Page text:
There also are printed resources available to appraisers, including The Complete Handbook for Gemstone Weight Estimation by Charles Carmona and Gems & Jewelry Appraising, written by the late Anna Miller and updated every ten years. The most recent updating was by Levine. With diagrams, tables and charts, this work gives appraisers various tools to make a determination not only about weight of stones but also types of settings and mountings.
Levine and most independent appraisers do their work in full view of the client, even if the client is a lawyer for a trust or estate. The appraiser should not assume that anyone actually knows the contents of a package of jewelry acquired by the lawyer for an estate until that bag or case is opened and the contents displayed.
Rob Aretz of Gem Appraisers and Consultants, a New York City jewelry appraiser, notes wryly, “I prefer to have someone with me when I examine the goods. There might be things mentioned in the will that are not there when we open the package.” Family members may have been told that Grandma is going to leave them some wonderful piece of jewelry, only to find out that it never actually existed. There also are assumptions about value based on circumstances, Aretz says. “This belonged to a wealthy person; it must be good. Or, if it isn’t valuable, why was it in a bank vault?”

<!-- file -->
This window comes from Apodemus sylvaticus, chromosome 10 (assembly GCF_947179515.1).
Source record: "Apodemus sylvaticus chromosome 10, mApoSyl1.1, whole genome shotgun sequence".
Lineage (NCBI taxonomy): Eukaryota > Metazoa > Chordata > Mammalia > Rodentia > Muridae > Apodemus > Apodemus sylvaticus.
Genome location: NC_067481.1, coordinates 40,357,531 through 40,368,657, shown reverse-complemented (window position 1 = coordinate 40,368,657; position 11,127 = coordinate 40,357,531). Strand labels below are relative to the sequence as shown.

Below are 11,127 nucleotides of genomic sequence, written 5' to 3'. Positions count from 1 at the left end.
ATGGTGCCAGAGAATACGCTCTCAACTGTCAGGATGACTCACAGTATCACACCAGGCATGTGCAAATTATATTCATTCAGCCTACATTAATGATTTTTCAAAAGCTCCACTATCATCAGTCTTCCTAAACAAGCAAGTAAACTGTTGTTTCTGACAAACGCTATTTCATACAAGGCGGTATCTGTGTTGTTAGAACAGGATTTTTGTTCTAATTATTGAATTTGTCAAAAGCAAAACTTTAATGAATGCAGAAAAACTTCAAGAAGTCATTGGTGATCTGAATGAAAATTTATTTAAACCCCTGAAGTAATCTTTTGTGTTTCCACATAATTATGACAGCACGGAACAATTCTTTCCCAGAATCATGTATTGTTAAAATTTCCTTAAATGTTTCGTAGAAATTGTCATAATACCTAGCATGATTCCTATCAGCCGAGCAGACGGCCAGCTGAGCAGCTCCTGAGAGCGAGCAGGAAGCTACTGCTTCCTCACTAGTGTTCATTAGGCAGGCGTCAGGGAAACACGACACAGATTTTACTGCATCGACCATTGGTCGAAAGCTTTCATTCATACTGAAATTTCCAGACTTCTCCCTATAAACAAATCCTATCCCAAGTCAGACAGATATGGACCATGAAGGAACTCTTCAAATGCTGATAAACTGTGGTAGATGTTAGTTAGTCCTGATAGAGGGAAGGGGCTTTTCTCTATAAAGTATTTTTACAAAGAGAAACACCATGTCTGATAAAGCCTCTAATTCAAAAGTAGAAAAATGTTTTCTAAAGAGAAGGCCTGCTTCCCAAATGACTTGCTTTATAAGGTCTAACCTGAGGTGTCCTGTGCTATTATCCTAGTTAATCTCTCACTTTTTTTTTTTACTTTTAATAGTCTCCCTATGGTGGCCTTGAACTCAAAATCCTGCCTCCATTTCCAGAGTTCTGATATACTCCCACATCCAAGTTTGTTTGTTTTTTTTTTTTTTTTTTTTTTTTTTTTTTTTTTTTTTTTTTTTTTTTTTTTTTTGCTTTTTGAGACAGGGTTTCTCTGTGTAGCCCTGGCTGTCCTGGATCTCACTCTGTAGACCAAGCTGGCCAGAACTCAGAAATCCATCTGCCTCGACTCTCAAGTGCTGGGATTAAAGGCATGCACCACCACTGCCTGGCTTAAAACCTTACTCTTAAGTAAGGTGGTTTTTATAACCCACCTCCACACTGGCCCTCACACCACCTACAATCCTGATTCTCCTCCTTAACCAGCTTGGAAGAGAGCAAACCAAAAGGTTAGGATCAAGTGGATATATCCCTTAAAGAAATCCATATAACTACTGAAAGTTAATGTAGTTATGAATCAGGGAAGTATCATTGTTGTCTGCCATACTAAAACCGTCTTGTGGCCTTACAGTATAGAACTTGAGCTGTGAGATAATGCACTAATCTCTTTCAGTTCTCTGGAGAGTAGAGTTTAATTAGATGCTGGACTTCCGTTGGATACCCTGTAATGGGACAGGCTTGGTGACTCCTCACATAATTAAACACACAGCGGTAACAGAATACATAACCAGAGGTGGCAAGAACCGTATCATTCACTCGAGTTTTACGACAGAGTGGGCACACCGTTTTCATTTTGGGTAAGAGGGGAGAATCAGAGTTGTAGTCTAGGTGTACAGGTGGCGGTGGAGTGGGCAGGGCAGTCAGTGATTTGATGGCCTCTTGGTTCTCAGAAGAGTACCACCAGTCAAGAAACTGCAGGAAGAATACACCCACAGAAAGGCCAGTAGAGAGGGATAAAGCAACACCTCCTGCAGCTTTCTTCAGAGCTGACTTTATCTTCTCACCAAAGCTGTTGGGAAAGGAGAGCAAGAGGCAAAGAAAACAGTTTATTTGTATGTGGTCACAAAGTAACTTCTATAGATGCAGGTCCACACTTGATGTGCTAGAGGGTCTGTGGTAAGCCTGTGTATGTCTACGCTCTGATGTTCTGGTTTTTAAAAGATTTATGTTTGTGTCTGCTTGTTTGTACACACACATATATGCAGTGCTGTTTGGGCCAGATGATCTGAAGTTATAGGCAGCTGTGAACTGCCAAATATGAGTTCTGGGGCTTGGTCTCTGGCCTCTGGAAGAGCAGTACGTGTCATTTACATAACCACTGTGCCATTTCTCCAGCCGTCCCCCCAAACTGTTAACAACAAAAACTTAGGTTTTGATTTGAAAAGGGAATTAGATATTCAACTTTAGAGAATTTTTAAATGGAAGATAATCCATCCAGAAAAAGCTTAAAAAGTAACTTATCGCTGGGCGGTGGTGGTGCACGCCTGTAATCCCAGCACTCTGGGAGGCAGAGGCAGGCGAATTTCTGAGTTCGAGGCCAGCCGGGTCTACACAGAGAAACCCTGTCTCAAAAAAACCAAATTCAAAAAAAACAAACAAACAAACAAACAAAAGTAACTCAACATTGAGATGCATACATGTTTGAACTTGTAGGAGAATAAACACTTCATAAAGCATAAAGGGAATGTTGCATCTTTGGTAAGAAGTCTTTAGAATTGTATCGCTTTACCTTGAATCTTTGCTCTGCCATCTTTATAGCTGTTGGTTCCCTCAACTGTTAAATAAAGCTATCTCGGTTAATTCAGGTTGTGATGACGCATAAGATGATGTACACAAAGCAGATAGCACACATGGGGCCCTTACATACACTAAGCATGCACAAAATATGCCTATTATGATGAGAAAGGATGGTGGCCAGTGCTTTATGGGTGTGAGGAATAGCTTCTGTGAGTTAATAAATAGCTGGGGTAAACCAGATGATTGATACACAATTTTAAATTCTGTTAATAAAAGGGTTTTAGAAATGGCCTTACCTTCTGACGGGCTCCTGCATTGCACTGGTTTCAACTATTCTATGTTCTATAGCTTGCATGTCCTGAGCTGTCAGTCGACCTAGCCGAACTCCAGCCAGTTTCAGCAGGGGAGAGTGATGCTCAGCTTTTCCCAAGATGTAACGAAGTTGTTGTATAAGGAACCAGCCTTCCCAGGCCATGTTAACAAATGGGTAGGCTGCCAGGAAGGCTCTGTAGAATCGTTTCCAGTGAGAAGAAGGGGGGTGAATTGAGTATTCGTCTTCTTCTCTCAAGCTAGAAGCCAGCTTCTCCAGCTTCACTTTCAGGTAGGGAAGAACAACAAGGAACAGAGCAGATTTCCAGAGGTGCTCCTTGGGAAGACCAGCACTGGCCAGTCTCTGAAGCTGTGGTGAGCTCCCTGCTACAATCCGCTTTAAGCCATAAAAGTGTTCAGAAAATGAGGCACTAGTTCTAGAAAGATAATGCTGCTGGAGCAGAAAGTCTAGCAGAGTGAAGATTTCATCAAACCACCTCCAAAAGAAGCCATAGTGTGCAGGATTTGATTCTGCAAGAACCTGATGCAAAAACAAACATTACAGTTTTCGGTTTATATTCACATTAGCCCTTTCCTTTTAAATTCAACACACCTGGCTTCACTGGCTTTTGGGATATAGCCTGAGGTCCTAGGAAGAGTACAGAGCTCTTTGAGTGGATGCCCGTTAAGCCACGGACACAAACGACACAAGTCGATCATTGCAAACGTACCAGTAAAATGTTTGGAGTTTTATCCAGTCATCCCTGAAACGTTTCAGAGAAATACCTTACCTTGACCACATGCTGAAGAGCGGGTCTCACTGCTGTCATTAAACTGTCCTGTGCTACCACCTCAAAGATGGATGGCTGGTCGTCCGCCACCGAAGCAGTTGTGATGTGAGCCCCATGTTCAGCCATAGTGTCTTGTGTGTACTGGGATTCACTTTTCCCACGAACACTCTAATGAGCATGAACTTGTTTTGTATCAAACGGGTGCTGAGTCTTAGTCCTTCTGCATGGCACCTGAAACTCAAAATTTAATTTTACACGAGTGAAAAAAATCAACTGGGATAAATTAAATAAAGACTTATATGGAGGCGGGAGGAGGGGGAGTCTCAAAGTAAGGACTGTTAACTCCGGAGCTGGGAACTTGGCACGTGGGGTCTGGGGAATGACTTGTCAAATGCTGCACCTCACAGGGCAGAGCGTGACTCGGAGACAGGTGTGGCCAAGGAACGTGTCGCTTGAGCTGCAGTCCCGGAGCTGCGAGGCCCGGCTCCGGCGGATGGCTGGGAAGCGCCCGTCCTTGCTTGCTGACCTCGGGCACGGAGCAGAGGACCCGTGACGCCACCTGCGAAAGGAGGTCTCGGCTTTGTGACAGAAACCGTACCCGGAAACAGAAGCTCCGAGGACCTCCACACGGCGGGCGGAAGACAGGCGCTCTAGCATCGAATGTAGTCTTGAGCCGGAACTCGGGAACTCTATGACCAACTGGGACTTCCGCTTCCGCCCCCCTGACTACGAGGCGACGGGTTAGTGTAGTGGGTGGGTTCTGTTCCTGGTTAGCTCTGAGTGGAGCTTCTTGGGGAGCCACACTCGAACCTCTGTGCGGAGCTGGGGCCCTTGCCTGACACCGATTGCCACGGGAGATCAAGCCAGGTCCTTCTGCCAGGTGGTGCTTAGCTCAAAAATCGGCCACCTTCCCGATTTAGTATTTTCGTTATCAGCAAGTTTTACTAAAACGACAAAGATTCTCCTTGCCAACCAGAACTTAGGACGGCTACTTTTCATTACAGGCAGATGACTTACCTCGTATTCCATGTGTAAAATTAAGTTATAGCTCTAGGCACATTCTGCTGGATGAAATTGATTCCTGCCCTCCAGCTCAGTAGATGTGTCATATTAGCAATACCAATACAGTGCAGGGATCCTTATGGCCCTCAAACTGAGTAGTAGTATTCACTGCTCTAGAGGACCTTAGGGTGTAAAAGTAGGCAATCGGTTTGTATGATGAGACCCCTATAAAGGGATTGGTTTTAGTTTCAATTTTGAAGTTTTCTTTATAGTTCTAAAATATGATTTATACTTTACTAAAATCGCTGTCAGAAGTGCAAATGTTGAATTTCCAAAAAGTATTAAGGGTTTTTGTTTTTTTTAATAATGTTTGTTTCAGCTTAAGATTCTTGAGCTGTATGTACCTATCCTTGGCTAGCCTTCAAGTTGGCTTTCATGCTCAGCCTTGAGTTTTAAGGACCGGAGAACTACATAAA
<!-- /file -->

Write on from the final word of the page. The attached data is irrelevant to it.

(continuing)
Missing jewelry is hardly a new phenomenon. There have been stories throughout history about portraits that depict a woman of fashion and position wearing a piece of jewelry that was created by the portrait painter. “Let them look for that one when I’m gone,” might be the taunt of such a presumed owner. Then, too, jewelry that has been in a family for a lifetime may have been sold by a later generation. For any of these reasons, an appraiser always wants a third party present at the first examination of the goods.
The question of stone treatments is one of the most problematic for appraisers. If a stone bears suspicious inclusions, visible under 10-power examination, Levine suggests the piece be taken to a jeweler to have the stone unset and sent to a laboratory for further analysis. Even antique and period jewelry may contain stones that appear to be more valuable than they are.
Any time an antique piece contains a red stone, people often assume it is a genuine ruby but, says Aretz, “Synthetic rubies have been around for more than 100 years.” Diamonds also can turn out to be something less than they appear to be. When Levine begins an appraisal, she says, she picks up her loupe and peers closely into the diamond. “I examine the interior to see if there are wispy veils, unresolved crystals. These indicate it may be synthetic. If it’s laser drilled, there are certain indications, or if it has been oiled or waxed. I look at the outside to see if there are any surface-breaking fractures.” All reduce the value of a stone.